In Ostaus’ petition letter, he refers to all three literary and artistic endeavors as ‘his little works mentioned below’.[16] However, the license certification and privilegio decree distinguish which works he personally composed. The Council of Ten’s license certification granted distribution permission to Ostaus for the content, yet clarifies the conceptual authorship of the Crucifixion and the Contemplatio totius vitae et passionis Domini Nostri Iesu Christi. Meanwhile, the Senate of Venice’s privilege decree reiterates the designer of the Crucifixion and reveals the author of the booklet on drawings and embroidery patterns. While Ostaus’ petition letter does not associate his woodcut of the Crucifixion with a particular artist, the printing license and privilege decree indicate the compositional origins of the design. Where Ostaus’ petition letter merely describes the image and paratext, ‘the other [print] is a Crucifixion with some declarations from the sacred scriptures’, the printing license provides information about the design’s provenance, ‘the drawing of the Crucifixion by Joseph Salviati, with some vernacular and Latin inscriptions around [the image]’.[17] The privilegio decree’s passage is identical to the printing license except for the description of the image’s paratext, which instead states, ‘with some inscriptions around [the image]’.[18] In both documents, the Crucifixion is identified to be the invention of ‘Joseph Salviati’, otherwise known as Giuseppe Porta, Giuseppe Salviati and Il Salviati. By comparison, Ostaus’ status with regard to the woodcut is clarified and confined to publisher and privilege holder. In contrast, Ostaus is credited for the textual composition of Contemplatio totius vitae et passionis Domini Nostri Iesu Christi in the license certification and the booklet on drawings and embroidery patterns in the privilege decree. The woodblock cutter who adapted Dürer’s imagery and designed nine additional woodcuts for Contemplatio totius vitae et passionis Domini Nostri Iesu Christi is not noted in either legal document. Perhaps, the artist’s anonymity results simultaneously from the Councilors’ and Senators’ prior unfamiliarity with the source of the supplementary imagery and Ostaus’ omission of an inventor’s name.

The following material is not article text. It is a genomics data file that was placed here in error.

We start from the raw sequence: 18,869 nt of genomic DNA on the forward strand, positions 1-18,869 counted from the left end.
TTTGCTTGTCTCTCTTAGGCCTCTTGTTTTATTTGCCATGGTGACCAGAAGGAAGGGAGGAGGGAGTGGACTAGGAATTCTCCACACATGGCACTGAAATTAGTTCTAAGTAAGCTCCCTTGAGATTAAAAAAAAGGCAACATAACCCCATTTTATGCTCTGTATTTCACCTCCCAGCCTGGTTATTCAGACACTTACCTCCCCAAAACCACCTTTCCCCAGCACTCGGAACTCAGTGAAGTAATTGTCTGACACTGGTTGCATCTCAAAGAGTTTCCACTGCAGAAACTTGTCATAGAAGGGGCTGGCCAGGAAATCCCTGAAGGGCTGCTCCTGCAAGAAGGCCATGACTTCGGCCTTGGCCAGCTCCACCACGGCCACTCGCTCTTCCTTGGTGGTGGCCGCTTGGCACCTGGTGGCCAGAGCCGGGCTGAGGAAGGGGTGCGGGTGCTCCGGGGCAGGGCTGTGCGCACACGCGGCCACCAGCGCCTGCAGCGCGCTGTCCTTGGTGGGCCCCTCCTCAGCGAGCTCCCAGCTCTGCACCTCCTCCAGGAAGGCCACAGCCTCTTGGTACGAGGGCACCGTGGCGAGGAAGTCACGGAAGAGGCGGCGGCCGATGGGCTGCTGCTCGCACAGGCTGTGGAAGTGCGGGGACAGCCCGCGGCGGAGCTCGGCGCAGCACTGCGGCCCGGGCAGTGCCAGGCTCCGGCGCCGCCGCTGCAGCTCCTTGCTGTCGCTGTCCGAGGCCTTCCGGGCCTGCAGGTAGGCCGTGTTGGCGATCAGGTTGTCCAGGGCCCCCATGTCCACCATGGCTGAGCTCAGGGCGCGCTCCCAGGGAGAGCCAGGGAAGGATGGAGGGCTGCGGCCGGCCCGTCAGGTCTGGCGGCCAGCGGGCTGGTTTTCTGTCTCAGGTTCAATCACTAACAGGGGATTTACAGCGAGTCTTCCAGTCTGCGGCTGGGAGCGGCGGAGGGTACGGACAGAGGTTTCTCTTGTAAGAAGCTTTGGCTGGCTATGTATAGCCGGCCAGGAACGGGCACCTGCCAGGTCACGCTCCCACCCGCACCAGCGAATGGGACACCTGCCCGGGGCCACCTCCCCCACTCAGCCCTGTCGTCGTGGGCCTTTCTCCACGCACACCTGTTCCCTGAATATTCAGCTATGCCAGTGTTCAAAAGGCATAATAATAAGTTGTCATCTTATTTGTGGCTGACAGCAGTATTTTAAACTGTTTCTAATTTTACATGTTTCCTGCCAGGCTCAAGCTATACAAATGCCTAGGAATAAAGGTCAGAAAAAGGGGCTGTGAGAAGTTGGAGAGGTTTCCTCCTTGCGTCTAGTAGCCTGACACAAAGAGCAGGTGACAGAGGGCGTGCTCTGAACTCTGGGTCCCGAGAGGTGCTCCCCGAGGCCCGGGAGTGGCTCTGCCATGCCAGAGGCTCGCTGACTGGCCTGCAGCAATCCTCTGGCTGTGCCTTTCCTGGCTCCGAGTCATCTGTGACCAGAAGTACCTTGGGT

The first work listed in Ostaus’ petition letter and in the Senate’s subsequent privilege decree, Contemplatio totius vitae et passionis Domini Nostri Iesu Christi, was published in Venice under the same title the following year in 1557. Written in Latin with some Italian, the publication is identifiable as the book put forward for consideration by Ostaus for several reasons: (1) the identical title; (2) the publication dated within one calendar year of the privilege’s conferral; and (3) Ostaus’ advertisement of the privileged status and length on the frontispiece with the inscription, ‘Cum Gratia & Privilegio, Illustrissimo Senatus Veneti, per annos x.’.[19] While Ostaus’ name solely adorns the dedication page to Cipriana Michiel, the abbess of the convent of San Lorenzo in Venice, the frontispiece mutually credits Pietro Valgrisi as co-publisher with the words, ‘Apud Ioannem Ostaum, & Petrum Valgrisium’.[20] The joint venture between the comparatively modest Ostaus and Valgrisi printing firms may have been an attempt to pool resources as a means to increase output and sales during the economic boom of the late 1550s and 1560s.[21] By the 1560s, Valgrisi travelled internationally to attend book fairs, such as the 1569 Autumn Fair in Frankfurt, with the intention of selling and purchasing works on behalf of other Venetian publishers and private clients.[22] As evidenced by the sole inclusion of Ostaus’ name on the privilege decree and signature on the dedication page, it is probable that Ostaus and Valgrisi’s business arrangement for Contemplatio totius vitae et passionis Domini Nostri Iesu Christi was similar, where Ostaus produced the publication while Valgrisi transported the product for sale throughout Europe.